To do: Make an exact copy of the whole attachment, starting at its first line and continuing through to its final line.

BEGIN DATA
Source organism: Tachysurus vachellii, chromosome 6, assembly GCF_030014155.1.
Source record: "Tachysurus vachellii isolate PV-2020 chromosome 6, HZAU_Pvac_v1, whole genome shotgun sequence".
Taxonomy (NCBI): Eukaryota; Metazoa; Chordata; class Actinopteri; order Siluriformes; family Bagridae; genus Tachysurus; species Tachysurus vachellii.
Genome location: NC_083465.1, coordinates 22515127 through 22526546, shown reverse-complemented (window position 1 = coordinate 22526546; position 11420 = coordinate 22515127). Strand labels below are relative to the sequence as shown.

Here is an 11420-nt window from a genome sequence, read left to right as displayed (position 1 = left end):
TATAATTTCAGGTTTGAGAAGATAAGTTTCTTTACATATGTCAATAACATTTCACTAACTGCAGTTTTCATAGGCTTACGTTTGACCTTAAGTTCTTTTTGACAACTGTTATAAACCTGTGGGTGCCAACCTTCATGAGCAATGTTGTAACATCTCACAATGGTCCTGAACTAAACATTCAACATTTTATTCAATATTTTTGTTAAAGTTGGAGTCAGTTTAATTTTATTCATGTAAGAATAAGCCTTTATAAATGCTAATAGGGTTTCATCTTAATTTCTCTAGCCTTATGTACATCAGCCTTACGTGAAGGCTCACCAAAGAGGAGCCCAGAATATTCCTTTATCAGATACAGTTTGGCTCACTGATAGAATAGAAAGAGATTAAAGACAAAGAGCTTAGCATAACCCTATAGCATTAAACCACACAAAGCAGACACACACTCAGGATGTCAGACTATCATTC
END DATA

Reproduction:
Source organism: Tachysurus vachellii, chromosome 6, assembly GCF_030014155.1.
Source record: "Tachysurus vachellii isolate PV-2020 chromosome 6, HZAU_Pvac_v1, whole genome shotgun sequence".
Taxonomy (NCBI): Eukaryota; Metazoa; Chordata; class Actinopteri; order Siluriformes; family Bagridae; genus Tachysurus; species Tachysurus vachellii.
Genome location: NC_083465.1, coordinates 22515127 through 22526546, shown reverse-complemented (window position 1 = coordinate 22526546; position 11420 = coordinate 22515127). Strand labels below are relative to the sequence as shown.

Here is an 11420-nt window from a genome sequence, read left to right as displayed (position 1 = left end):
TATAATTTCAGGTTTGAGAAGATAAGTTTCTTTACATATGTCAATAACATTTCACTAACTGCAGTTTTCATAGGCTTACGTTTGACCTTAAGTTCTTTTTGACAACTGTTATAAACCTGTGGGTGCCAACCTTCATGAGCAATGTTGTAACATCTCACAATGGTCCTGAACTAAACATTCAACATTTTATTCAATATTTTTGTTAAAGTTGGAGTCAGTTTAATTTTATTCATGTAAGAATAAGCCTTTATAAATGCTAATAGGGTTTCATCTTAATTTCTCTAGCCTTATGTACATCAGCCTTACGTGAAGGCTCACCAAAGAGGAGCCCAGAATATTCCTTTATCAGATACAGTTTGGCTCACTGATAGAATAGAAAGAGATTAAAGACAAAGAGCTTAGCATAACCCTATAGCATTAAACCACACAAAGCAGACACACACTCAGGATGTCAGACTATCATTC